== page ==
In a remarkable high-handed overstatement, the regulator issued a news release earlier this week with the above headline.
It was the preface to a basket of ‘must dos’ that Chair J.P. Blais and the Commission expects from large television groups up for license renewals. The expected includes nods to political correctness designed to weave hegemony and inclusiveness from a rabble of vocal outliers who in turn expect broadcasters to produce content that offers fresh perspectives and revisionism to our history and culture.
With a flourish of Orwellian prose, the news release reads as follows:
“As part of the licence renewals of the large television groups today, the Canadian Radio-television and Telecommunications Commission is supporting the creation of diverse, compelling and original Canadian content.
“The CRTC ensures on stable funding for Canadian production in all program categories, by focusing especially on dramas, documentaries, and musical and variety shows. As such, broadcasters have the tools they need to stay competitive in an on-demand environment, and consumers have access to a wide range of programming.
“With respect to the underrepresentation of certain groups, the CRTC has put in place credits that give an incentive to Indigenous producers and producers from official language minority communities to create programming.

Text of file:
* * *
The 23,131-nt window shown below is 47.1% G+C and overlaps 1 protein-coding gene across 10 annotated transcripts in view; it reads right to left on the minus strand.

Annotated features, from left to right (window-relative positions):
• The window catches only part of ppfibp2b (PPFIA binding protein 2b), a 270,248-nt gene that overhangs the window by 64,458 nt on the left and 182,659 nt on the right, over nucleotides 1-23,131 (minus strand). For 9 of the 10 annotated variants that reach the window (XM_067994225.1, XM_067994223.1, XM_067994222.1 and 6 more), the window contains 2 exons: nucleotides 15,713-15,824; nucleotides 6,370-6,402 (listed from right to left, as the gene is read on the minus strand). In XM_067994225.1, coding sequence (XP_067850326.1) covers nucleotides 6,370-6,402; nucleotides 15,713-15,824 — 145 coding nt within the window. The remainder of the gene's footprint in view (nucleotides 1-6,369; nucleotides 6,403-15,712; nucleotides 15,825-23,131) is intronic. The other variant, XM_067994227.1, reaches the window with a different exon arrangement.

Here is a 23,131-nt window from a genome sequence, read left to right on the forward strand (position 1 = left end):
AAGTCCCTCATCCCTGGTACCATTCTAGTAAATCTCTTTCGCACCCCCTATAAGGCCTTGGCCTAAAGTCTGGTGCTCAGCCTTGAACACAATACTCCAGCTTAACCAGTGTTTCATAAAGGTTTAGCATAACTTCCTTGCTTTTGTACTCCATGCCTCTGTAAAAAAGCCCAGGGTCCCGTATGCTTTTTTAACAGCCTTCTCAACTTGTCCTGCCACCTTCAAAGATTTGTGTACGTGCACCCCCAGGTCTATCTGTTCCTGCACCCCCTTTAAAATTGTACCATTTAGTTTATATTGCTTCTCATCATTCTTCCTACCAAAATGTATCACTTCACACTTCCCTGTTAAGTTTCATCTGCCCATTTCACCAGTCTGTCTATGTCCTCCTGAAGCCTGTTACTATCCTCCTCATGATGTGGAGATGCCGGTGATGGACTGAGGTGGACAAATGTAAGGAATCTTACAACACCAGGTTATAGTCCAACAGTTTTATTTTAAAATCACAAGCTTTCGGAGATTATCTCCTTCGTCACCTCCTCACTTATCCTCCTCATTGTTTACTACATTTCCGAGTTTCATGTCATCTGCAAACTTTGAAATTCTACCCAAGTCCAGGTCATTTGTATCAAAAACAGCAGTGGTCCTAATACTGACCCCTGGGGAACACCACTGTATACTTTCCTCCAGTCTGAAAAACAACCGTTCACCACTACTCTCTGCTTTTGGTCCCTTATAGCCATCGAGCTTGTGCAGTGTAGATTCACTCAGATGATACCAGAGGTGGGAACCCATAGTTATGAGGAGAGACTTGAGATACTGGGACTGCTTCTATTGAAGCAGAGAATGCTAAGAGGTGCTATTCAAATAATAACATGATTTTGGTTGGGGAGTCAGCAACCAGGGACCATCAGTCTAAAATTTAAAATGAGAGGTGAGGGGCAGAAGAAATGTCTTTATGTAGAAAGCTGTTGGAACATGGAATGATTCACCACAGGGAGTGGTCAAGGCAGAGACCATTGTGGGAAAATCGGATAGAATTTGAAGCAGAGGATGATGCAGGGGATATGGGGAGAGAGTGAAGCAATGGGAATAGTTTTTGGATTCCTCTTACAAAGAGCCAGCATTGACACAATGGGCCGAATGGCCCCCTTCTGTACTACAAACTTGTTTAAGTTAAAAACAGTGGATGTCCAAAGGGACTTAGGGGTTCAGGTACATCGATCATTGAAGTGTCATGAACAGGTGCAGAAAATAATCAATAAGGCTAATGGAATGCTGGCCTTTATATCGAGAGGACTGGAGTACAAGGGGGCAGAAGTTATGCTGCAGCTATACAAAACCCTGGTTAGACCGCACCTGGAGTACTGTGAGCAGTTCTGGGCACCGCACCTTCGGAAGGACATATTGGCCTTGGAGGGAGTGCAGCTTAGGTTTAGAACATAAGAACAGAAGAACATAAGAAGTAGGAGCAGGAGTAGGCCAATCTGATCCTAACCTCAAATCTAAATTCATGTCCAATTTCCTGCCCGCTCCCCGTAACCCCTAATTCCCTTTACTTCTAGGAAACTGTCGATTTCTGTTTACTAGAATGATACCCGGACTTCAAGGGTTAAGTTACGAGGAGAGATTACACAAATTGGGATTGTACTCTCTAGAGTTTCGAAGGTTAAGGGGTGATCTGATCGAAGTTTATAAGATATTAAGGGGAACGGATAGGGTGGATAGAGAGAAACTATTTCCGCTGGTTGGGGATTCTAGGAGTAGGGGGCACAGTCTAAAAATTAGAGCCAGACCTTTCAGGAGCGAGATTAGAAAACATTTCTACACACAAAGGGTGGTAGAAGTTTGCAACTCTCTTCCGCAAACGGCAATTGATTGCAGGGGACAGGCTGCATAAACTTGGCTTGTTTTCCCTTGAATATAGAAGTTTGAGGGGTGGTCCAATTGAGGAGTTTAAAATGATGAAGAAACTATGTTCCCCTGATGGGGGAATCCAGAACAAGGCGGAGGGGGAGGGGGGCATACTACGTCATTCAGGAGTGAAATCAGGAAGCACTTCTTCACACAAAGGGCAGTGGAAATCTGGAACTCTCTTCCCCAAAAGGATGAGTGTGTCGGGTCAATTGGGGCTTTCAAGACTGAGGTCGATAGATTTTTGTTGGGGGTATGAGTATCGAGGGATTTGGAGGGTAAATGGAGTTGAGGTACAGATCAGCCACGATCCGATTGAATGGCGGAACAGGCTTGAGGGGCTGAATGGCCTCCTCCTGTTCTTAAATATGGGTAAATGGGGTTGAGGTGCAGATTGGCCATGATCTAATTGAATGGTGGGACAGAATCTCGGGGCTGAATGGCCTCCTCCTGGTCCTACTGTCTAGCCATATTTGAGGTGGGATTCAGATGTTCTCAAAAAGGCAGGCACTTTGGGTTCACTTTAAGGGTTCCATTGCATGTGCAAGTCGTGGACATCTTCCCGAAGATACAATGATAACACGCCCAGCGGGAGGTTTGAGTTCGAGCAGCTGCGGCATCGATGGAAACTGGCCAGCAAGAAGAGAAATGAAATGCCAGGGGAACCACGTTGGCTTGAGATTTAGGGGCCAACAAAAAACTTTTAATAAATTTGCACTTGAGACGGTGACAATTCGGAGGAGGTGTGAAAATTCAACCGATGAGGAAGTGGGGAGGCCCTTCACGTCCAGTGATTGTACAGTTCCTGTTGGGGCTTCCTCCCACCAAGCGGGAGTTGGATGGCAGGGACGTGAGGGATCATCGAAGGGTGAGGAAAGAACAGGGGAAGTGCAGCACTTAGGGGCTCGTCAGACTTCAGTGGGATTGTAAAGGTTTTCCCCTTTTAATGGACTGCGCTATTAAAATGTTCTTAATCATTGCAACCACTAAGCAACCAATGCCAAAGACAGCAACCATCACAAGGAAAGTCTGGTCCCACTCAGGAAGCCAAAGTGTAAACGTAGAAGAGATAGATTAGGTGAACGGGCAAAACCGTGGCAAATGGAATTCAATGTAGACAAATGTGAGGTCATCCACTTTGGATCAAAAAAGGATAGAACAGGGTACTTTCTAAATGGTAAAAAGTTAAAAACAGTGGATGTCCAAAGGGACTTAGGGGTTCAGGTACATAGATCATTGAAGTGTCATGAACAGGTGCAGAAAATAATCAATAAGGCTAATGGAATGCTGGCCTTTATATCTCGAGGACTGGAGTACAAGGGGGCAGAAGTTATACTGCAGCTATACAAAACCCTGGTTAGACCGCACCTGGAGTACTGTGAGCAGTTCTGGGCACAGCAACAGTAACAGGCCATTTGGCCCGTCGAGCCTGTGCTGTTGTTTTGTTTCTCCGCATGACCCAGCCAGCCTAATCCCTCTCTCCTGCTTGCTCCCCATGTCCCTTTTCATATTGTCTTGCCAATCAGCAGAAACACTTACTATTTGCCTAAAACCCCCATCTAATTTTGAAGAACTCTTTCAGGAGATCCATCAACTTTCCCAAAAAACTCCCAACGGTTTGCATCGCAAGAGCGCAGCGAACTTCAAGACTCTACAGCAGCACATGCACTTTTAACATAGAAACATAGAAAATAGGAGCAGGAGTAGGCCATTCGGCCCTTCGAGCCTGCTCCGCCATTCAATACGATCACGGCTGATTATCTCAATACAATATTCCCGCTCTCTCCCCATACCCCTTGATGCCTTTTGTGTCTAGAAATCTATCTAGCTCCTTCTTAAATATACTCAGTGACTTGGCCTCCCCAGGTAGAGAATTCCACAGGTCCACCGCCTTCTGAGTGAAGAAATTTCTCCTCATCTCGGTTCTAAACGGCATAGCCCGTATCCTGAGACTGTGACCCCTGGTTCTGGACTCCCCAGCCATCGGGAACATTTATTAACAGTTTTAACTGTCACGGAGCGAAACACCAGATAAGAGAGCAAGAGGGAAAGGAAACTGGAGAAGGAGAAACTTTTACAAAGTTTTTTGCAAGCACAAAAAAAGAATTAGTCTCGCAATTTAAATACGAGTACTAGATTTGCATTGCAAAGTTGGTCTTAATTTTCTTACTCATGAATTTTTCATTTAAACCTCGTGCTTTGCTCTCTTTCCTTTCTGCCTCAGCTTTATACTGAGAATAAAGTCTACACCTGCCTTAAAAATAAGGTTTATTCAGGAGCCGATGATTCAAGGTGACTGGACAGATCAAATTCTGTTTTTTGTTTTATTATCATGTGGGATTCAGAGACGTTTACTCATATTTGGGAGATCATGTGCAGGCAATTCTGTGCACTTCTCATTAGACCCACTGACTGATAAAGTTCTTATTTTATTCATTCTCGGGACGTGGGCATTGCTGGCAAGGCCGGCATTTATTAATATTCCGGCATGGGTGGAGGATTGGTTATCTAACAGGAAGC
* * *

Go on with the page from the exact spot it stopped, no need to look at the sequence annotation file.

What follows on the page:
“In addition, as part of the licence renewals, the CRTC is implementing the local television policy to ensure that Canadians have access to local news and programming that reflect them and inform them about their communities.
“Finally, the CRTC recognizes that women face a number of challenges with respect to key positions in the production and creative sectors. To promote women’s access to leadership positions, the CRTC will organize an event on women in production.”
A cut-out quote from the Chair and a bullet summary were also Included with this holistic approach to content production.
“We continue to require the large groups to make an important contribution not only to Canadian programming but also to the broadcast of original programming. The measures we are taking as part of these licence renewals also promote the creation of programming that reflects the linguistic duality and diversity of Canadian society, including the special place of Indigenous peoples in our society. Moreover, Canadians will have access to local information and news.”
– Jean-Pierre Blais, Chairman and CEO, CRTC
The licences of the large French-language television groups Groupe TVA, Groupe V, Bell and Corus and the large English-language television groups Bell, Rogers and Corus have been renewed for a new five-year term effective September 2017.
In Rogers’s case, the CRTC has renewed the licences of OMNI’s local stations for an interim period of three years, to coincide with the decision taken today to grant mandatory distribution to OMNI Regional in small basic packages until 2020.
In accordance with the conclusions of Let’s Talk TV, the CRTC is maintaining its support for the creation of Canadian content, while giving the groups flexibility so that they can adapt to new digital realities and compete with online services.